View Issue Details
|ID||Project||Category||View Status||Date Submitted||Last Update|
|0006126||Taler||other||public||2020-03-13 13:44||2020-03-15 19:28|
|Reporter||Florian Dold||Assigned To|
|Priority||normal||Severity||minor||Reproducibility||have not tried|
|Target Version||Fixed in Version|
|Summary||0006126: consider criteria for reasonable fee structures and deriving summarizing metrics|
|Description||This could both be beneficial for customers and to exchange operators. It doesn't really make sense for any exchange to define a "EUR:10" coin, a "EUR:0.001" coin and nothing in between!|
Some snipped from an email discussion related to displaying fees to the user in the wallet:
What's also still missing is some way to view the fee structure of the
chosen exchange for deposits / refreshes. Though I have no good idea
how to represent this data in a user-friendly way. Showing the actual
fee structures might be useful for developers, but IMHO no actual user
would bother to look at them, nor even know how to interpret them. It's
also very hard to break it down into some more intuitive metrics such as
percentages, as it wildly varies based on what part of the fees the
(This should be a separate discussion, but I'm writing it down here so I
don't forget about it )
One (imperfect) way to break it down would be with the following two
1. What is the "range" of money I typically would transact? This
depends on the largest and smallest denominations offered.
2. How much does it cost you to keep money in your wallet? This would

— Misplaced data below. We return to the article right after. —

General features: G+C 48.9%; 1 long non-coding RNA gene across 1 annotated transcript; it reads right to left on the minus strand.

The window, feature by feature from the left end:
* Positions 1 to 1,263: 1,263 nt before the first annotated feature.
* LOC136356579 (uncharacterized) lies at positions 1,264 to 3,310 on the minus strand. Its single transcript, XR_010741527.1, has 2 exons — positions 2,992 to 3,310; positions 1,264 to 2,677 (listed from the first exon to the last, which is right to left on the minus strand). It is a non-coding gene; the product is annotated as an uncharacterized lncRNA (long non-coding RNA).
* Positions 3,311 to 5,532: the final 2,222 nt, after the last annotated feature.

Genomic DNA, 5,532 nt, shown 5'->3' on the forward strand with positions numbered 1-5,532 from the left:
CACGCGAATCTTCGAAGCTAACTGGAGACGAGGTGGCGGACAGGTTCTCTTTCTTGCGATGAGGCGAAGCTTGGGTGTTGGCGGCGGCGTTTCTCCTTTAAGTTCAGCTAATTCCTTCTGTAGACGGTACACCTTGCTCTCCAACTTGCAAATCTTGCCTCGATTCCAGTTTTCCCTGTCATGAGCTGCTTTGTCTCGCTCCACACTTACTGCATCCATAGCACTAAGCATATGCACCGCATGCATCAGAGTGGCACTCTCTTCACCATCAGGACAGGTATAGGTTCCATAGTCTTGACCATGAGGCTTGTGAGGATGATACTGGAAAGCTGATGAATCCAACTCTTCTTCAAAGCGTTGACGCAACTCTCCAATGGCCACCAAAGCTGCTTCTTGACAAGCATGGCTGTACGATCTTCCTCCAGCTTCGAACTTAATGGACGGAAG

be computed from the validity period of denominations and refresh fees.
3. What's are the average total fees for payments (in percentage), and
what percentage of these fees can a merchant cover? (Merchants can
cover wire and deposit fees, not so much refresh fees).
So some output would be: "With the exchange exchange-eur1.taler.net,
typical transactions are between 0.001 Eur and 100 Eur. Fees for
typical transactions range from 0.1%-0.3%. Merchants can cover 90% of
these transaction fees. During one month, keeping digital cash with this
exchange costs you 0.1% on average.
Now it's very easy to argue "These numbers are useless! It depends too
much on the amounts, since we have this discrete coin structure". But a
good counterpoint to this would be that if it varies too much, the fee
structure is broken!
So maybe we can actually come up with a reasonable way to compare fees
under certain constraints, and then for exchanges that don't follow
these constraints, the wallet declares defeat and tells the user
"Warning: This exchange has a fee structure that is difficult to predict".
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